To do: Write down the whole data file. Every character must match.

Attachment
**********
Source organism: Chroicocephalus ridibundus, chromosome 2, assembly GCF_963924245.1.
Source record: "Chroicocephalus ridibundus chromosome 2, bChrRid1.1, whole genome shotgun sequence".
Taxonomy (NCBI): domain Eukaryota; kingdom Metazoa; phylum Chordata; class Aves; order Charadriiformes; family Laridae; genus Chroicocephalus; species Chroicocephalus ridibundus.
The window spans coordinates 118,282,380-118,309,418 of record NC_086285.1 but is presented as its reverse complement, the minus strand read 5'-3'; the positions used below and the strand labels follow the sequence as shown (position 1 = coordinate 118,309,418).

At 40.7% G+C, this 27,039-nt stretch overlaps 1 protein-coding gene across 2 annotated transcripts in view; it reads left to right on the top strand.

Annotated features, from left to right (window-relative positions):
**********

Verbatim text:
Source organism: Chroicocephalus ridibundus, chromosome 2, assembly GCF_963924245.1.
Source record: "Chroicocephalus ridibundus chromosome 2, bChrRid1.1, whole genome shotgun sequence".
Taxonomy (NCBI): domain Eukaryota; kingdom Metazoa; phylum Chordata; class Aves; order Charadriiformes; family Laridae; genus Chroicocephalus; species Chroicocephalus ridibundus.
The window spans coordinates 118,282,380-118,309,418 of record NC_086285.1 but is presented as its reverse complement, the minus strand read 5'-3'; the positions used below and the strand labels follow the sequence as shown (position 1 = coordinate 118,309,418).

At 40.7% G+C, this 27,039-nt stretch overlaps 1 protein-coding gene across 2 annotated transcripts in view; it reads left to right on the top strand.

Annotated features, from left to right (window-relative positions):